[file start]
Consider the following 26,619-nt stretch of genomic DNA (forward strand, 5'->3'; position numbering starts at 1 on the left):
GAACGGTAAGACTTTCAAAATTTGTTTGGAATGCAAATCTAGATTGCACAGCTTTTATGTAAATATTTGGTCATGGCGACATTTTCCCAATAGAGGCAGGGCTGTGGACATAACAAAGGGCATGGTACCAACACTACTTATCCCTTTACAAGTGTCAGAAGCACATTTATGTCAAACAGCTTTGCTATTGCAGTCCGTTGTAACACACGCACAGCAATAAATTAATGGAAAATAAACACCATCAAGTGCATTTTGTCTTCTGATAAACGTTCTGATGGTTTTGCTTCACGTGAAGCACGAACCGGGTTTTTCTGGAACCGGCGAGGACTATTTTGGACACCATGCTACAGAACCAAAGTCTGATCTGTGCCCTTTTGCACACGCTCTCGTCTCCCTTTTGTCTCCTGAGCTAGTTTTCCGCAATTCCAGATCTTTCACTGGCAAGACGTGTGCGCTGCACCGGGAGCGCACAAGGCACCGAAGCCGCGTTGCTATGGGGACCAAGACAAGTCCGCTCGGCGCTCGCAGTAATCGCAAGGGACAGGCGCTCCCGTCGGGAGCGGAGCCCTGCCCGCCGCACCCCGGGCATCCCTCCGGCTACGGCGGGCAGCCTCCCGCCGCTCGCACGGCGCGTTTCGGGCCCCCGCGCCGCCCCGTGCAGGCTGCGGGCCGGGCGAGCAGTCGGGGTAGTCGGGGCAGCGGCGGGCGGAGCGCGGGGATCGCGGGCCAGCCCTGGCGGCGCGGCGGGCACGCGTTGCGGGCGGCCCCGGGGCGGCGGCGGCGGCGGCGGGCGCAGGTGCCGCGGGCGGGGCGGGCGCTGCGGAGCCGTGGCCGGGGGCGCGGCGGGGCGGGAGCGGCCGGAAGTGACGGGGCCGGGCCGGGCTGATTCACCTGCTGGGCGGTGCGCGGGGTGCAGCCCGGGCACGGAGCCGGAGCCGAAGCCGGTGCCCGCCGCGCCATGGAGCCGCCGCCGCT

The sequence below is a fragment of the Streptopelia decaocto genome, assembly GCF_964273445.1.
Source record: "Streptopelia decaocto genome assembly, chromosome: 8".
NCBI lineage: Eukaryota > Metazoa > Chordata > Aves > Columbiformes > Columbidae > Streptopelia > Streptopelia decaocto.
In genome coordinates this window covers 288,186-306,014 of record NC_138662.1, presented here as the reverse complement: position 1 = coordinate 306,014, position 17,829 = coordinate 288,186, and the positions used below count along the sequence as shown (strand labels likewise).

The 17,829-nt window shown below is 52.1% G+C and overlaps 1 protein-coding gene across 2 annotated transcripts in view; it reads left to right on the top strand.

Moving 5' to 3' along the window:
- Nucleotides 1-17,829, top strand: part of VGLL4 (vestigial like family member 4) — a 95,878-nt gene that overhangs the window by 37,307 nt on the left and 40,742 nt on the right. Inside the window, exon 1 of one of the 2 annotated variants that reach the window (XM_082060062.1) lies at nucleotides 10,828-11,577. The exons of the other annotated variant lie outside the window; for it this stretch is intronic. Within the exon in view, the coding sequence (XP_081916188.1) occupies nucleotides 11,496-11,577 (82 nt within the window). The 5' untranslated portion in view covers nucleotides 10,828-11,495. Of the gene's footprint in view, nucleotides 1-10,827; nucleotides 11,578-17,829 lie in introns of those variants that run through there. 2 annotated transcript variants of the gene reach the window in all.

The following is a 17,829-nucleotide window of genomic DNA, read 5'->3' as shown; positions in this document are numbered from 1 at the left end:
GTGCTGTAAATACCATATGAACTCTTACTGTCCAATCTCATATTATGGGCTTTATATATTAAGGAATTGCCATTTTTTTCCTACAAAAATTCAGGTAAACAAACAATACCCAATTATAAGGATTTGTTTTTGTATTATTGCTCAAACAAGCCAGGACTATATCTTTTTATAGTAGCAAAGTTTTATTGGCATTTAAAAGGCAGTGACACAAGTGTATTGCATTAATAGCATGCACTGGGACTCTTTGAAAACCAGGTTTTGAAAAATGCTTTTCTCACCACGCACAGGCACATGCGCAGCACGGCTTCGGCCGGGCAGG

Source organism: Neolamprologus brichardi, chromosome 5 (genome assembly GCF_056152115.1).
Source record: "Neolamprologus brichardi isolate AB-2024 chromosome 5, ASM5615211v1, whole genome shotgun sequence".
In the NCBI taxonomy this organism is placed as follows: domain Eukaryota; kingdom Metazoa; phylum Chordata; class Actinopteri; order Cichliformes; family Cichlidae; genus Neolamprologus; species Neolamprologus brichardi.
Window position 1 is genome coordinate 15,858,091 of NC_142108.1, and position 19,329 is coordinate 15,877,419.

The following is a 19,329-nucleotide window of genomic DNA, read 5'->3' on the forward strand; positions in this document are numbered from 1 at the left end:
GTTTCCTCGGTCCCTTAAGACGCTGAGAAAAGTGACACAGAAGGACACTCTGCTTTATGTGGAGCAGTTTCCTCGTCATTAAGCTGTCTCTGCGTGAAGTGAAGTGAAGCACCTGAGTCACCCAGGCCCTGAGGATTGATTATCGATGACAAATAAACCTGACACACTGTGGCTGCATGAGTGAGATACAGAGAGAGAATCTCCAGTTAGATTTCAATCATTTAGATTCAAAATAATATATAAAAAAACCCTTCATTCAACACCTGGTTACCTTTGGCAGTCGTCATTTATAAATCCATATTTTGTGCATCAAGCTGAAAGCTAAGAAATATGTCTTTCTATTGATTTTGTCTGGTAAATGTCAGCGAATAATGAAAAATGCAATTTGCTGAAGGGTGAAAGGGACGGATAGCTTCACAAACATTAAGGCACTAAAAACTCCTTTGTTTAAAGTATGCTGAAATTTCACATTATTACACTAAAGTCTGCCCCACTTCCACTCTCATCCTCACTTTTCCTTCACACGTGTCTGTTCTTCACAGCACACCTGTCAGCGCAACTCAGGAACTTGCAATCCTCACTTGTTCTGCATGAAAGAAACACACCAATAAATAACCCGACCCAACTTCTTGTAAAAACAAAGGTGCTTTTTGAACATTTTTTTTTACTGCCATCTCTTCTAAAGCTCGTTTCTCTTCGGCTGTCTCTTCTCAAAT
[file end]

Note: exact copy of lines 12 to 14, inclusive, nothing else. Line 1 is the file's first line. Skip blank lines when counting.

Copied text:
Source organism: Neolamprologus brichardi, chromosome 5 (genome assembly GCF_056152115.1).
Source record: "Neolamprologus brichardi isolate AB-2024 chromosome 5, ASM5615211v1, whole genome shotgun sequence".
In the NCBI taxonomy this organism is placed as follows: domain Eukaryota; kingdom Metazoa; phylum Chordata; class Actinopteri; order Cichliformes; family Cichlidae; genus Neolamprologus; species Neolamprologus brichardi.